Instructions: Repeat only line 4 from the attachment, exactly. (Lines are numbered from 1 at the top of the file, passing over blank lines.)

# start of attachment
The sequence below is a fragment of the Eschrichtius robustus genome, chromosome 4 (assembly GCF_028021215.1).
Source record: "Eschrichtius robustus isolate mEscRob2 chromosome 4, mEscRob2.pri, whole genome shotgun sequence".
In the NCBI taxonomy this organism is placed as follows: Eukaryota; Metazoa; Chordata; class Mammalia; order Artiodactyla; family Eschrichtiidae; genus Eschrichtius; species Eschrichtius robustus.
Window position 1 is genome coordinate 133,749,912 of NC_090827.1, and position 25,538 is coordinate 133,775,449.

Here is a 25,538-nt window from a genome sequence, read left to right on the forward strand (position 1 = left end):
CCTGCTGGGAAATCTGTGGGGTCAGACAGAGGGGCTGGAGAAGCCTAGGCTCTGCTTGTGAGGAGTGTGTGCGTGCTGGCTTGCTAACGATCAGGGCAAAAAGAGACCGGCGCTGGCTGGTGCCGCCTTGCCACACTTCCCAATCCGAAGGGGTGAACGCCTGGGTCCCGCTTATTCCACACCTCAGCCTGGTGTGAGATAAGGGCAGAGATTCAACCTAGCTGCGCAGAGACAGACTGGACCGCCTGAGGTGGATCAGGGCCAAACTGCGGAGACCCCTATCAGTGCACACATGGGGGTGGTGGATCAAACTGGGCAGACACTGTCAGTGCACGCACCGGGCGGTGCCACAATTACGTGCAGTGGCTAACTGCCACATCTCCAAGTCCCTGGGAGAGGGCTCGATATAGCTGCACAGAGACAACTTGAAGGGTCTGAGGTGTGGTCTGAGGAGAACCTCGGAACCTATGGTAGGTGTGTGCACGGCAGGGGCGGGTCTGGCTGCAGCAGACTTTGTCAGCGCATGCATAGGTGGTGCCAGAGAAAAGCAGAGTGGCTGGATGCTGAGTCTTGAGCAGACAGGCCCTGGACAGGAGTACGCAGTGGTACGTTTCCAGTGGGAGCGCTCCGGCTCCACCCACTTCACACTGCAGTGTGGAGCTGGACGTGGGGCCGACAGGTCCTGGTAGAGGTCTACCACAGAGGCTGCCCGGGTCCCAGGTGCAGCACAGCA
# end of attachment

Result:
Window position 1 is genome coordinate 133,749,912 of NC_090827.1, and position 25,538 is coordinate 133,775,449.